Now, I should preface this by saying – noir and I are like this. I know you can’t see me right now, but I’m crossing like eight fingers. I have a ritual – every three months, I re-watch Brick, Spartan, The Way of the Gun, and LA Confidential, sometimes along with Se7en, depending on how bad I want to feel before I go to bed. I should also be clear in mentioning that zombies are awesome.
So, it should be a no-brainer for Hamilton Carver: Zombie PI to tap in to that part of my brain labeled “Awesome Sauce.” The premise of the show has the titular character finding his girlfriend dead, swearing an oath of vengeance, and promptly being murdered at a pot luck he threw with all the suspects in attendance. Of course, if you read the title, he doesn’t stay that way.
Right off the bat I have to say that the dialogue is incredibly off-putting—not in the writing, which, while sufficiently pulpy, can get a little cliched over time—but in the actual sound of the dialogue. It seems as if it’s all re-recorded in post-production, sometimes with different voices, sometimes with the same voices but a completely different reading than what we’re seeing on screen.
If that seems confusing to you, it’s double for me – it’s all over the place, and I’m not entirely certain what they were trying to accomplish. Were there technical constraints? Was it stylistic choice? Either way, Hamilton Carver’s use of post-production sound doesn’t work. The recording/mixing process of the audio shouldn’t take you out of the action, and all too frequently here, it does.
(Later, I read the lead/writer/producer of the show, Ben Cunis, has done a couple of silent/wordless plays. Did this have anything to do with that choice? I don’t know – I’m grasping at straws here.)
The story and concepts are fun and engaging – as I mentioned, some of the dialogue as it’s written in the midst of boilerplate noir tropes contains plenty of good bits. Particularly for me, what had something going for it was shown in the tenth episode, which involved Hamilton in Hell with various Shakespearean tragedy leads, utilizing the “hell of your own making” concept with a supernatural spin. There are a lot of great ideas in here that are entertaining. It’s just getting lost in translation to the screen.
The actors, well, it’s tough to tell. Cunis has a good instinct about him, the look and feel of a hard-boiled detective, but others are hamming it up, being “theatre-big” in a film production. As always, the camera is a magnifier, so big acting can easily become overblown. However, I can’t say with certainty that it’s their fault – particularly with the way the audio is played.
The most frustrating part of this show is the pacing of cuts. The editing is ridiculously slow. And while a show can be slow-paced, in the more deliberate moments there should be a point to the dead air. Yet in many portions, actors will appear as if they’re simply waiting for the next bit of action to happen, reacting uncomfortably.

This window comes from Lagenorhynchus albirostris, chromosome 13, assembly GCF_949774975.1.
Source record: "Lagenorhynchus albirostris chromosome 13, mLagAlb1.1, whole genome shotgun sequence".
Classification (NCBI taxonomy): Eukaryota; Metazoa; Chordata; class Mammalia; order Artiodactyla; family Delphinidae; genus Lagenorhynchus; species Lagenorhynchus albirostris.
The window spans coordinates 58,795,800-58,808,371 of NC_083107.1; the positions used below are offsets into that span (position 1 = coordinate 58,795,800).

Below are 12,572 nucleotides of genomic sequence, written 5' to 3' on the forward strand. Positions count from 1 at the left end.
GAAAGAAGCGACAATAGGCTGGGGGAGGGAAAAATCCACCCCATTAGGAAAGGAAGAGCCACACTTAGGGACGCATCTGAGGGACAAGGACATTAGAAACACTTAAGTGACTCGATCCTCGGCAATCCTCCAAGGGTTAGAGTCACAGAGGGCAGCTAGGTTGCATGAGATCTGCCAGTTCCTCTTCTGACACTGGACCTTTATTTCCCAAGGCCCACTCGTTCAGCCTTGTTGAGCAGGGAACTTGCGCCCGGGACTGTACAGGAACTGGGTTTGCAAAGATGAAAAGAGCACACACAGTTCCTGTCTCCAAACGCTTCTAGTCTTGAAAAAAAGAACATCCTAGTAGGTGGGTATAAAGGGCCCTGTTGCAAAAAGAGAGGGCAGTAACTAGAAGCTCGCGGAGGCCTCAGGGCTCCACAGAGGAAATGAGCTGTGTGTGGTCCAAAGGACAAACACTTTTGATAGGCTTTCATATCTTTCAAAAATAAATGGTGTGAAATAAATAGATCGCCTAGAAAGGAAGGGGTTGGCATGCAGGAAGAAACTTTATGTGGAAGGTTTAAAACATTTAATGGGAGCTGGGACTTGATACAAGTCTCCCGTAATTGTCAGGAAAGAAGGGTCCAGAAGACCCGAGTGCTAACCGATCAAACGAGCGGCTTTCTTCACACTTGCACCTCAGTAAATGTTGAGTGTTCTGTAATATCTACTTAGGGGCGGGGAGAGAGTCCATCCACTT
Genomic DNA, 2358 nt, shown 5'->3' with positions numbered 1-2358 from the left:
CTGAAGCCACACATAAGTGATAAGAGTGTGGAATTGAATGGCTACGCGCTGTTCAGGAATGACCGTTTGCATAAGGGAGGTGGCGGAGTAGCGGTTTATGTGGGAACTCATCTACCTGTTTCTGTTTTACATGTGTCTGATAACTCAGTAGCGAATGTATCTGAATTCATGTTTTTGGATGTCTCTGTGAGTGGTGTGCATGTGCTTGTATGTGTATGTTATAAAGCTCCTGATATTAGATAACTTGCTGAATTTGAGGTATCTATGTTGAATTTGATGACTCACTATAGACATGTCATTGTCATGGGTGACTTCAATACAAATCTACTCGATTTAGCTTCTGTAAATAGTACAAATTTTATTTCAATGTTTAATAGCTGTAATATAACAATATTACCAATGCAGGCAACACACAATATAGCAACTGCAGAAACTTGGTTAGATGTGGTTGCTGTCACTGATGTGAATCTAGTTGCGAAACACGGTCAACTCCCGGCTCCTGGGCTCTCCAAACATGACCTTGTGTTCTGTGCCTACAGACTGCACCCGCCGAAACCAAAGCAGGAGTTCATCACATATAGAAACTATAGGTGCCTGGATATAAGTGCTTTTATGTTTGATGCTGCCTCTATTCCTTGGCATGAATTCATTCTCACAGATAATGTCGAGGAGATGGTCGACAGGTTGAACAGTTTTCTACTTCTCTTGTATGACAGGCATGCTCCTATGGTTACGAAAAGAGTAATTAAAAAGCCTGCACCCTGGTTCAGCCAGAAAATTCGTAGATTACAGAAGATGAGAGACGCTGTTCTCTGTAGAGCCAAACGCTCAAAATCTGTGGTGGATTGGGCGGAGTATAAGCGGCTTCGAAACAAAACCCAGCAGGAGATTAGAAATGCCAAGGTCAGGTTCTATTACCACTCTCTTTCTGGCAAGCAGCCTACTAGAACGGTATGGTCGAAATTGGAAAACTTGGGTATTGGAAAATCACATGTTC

A very unfortunate and rookie mistake is the insistence that an overwhelming portion of the dialogue be shown – in that, whenever a character is speaking, the cut almost always has to be to them, and almost always has to be held for the duration of the line. When that happens, the moments of dead air put us in our own purgatory. The aforementioned tenth episode has a total time of, including titles and everything, 13:51. It felt about half an hour long with the unnecessary pauses, and had enough content for maybe half of its actual run time.
Visually, the direction is pretty workmanlike – nothing fancy, just putting a camera into the action – and while that in and of itself is fine, when the problems of audio and “big” acting – which, again, may not be necessarily laid at the feet of the actors – come into play, there’s nothing there to even remotely cover for it.
It pains me to say these things – my above love for noir abounds as God loved Jacob – but to put it simply, Hamilton Carver: Zombie PI was a fun concept that, when hit with the realities of production, didn’t come out intact on the other side.
Win, Fail or Trainwreck: It stings quite a bit, but this is simply a Trainwreck. I can see all of the individual elements in place, but it’s not a sum of its parts, and nothing here makes a cohesive whole. With such a snazzy title card, they create the expectation of something at least technically on the level of Pink, but from second one you’re already let down. The season finale was July 6th. It would be my hope that, were they to get a second season, to figure themselves out – whether it be bringing in a new director who can handle actors and keep a consistent tone, or simply changing the format. It’s all over the place tonally and technically, and I don’t think they intended it to be.